Barney how'd you guess that I was a completist when it comes to performing artists? And yes, it looks like Ayevey has some truly representative works of Grumiaux. He may like Grumiaux so much, however, that he will surely want to invest in the superb Grumiaux Decca box. I have discovered that sometimes long after some of those mega-boxes disappeared I was angry with myself. But by now, I have the preponderance of those I really wanted. And, I eagerly await to see what is coming around the corner with more! The newest include Ormandy, Grumiaux and the complete of Szigeti of only 17 CDs. But I'll take 'em.
barney wrote:
Tue May 04, 2021 7:50 am
Unless you are a lunatic completist like some on this site - me, for example, and perhaps Lance - you have the basis of a very fine collection there, David. There's a few quirky favourites of mine, such as the Mozart violin-viola duos, and some encore discs, but you have a really fine selection that gives you ample insight into Grumiaux's special genius. concertos, chamber, solo: perfect.

Oops - just noticed you do have the duos. Is that in the Philips box that was part of the complete Mozart, probably 1991?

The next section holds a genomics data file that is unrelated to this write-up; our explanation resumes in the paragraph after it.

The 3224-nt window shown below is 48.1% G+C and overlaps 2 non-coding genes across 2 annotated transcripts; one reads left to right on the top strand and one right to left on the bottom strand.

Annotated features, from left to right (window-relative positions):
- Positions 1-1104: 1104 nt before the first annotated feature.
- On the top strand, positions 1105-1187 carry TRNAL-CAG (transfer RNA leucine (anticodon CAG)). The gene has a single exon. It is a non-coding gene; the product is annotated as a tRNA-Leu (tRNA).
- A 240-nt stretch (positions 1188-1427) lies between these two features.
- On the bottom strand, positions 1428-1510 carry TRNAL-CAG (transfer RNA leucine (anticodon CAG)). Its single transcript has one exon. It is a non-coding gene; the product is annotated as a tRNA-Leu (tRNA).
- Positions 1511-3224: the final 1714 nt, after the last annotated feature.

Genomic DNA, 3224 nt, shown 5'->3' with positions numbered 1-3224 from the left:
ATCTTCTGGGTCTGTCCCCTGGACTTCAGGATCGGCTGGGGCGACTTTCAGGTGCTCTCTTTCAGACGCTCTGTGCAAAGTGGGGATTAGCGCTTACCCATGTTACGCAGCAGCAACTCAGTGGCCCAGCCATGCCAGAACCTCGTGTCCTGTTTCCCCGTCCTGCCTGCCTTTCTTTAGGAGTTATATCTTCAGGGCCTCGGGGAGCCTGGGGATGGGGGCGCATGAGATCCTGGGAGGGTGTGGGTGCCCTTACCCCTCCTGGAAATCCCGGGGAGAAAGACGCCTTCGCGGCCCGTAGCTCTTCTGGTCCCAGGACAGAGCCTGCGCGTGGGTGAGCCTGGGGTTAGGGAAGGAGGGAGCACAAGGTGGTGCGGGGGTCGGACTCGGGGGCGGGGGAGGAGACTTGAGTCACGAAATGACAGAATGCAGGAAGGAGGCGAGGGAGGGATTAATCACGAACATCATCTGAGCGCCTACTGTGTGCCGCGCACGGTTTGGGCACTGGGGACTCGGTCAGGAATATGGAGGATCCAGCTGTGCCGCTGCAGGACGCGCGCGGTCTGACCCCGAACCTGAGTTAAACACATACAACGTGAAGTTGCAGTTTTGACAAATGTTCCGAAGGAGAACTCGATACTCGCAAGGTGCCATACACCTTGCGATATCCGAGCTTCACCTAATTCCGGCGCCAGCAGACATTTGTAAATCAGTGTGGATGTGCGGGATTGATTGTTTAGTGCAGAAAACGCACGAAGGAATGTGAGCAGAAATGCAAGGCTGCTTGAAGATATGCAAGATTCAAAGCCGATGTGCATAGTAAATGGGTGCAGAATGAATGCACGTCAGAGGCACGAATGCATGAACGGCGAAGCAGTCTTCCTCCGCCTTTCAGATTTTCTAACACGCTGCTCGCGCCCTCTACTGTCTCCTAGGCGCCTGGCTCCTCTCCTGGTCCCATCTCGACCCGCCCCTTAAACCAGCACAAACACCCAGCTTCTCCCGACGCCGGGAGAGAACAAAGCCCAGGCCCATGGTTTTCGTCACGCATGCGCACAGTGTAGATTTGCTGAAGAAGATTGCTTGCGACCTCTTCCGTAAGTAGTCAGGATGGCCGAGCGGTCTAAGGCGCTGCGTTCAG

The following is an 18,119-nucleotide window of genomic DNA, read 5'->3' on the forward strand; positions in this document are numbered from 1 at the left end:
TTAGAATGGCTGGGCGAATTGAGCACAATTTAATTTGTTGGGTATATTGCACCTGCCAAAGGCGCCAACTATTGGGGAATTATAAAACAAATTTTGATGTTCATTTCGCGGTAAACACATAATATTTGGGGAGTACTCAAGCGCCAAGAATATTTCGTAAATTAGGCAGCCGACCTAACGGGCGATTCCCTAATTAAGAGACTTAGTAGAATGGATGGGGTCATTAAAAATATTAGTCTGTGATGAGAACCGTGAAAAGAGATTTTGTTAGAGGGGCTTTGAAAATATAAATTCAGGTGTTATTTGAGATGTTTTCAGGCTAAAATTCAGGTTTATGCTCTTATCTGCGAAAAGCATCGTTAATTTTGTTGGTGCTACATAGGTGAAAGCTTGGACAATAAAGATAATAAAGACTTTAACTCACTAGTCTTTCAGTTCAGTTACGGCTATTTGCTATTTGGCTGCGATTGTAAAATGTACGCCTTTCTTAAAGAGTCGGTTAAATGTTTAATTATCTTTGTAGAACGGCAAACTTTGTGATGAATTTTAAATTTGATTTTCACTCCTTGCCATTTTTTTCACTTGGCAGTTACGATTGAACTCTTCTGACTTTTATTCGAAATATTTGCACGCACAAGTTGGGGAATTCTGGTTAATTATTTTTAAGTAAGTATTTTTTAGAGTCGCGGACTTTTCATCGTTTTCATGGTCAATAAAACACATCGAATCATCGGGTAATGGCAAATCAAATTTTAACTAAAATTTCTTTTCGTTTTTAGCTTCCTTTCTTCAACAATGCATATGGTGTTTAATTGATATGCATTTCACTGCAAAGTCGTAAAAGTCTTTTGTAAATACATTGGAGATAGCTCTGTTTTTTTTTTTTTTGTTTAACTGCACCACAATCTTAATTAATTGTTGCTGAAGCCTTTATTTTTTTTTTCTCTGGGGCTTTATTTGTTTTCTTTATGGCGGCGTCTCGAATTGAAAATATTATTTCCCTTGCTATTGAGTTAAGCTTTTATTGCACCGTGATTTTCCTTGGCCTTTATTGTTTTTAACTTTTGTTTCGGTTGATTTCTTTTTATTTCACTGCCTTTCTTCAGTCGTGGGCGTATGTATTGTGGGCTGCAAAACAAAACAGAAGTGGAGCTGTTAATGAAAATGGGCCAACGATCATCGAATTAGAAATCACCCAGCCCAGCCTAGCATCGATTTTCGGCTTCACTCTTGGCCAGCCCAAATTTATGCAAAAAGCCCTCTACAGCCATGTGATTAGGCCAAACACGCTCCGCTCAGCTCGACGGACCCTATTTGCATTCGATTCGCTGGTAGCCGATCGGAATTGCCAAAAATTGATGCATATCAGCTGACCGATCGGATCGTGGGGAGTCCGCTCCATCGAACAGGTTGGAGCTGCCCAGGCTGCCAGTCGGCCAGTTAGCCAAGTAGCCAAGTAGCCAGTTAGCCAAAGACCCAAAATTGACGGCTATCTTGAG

PPS, in my view the Beethoven concerto conducted by Galliera is also an essential.
Quite right, Lance. Given your profession, it may be that (like me) you are peculiarly susceptible to pianists. But violinists are not far behind!

Lance
Site Administrator
Posts: 19026
Joined: Fri Mar 25, 2005 1:27 am
Location: Binghamton, New York
Contact:

Re: Grumiaux box

Post by Lance » Tue May 04, 2021 10:35 pm

Barney, what time did you write that in Australia? It is 11:35pm here in New York state at the moment.
Lance G. Hill
Editor-in-Chief
______________________________________________________

When she started to play, Mr. Steinway came down and personally
rubbed his name off the piano. [Speaking about pianist &*$#@+#]

Image

ayevey
Posts: 24
Joined: Wed Oct 17, 2012 7:45 am

Re: Grumiaux box

Post by ayevey » Wed May 05, 2021 11:08 am

Thanks, both Barney and Lance, for your comments.

The price just dropped a smidge below $200, and I jumped on it. Lance, of course, is right in pointing out that I would surely regret passing on this one, which is clearly selling out quickly.

Barney, the Mozart string trios and duos I have is from a Philips Classics double CD issue, the ones that have the awful low-fi computerized cover art on a white background. But, as the saying goes (slightly modified), don't judge a CD by its cover art.

Lance, I am curious as to which box sets you've let slip by. You seem to be a mega-collector like myself.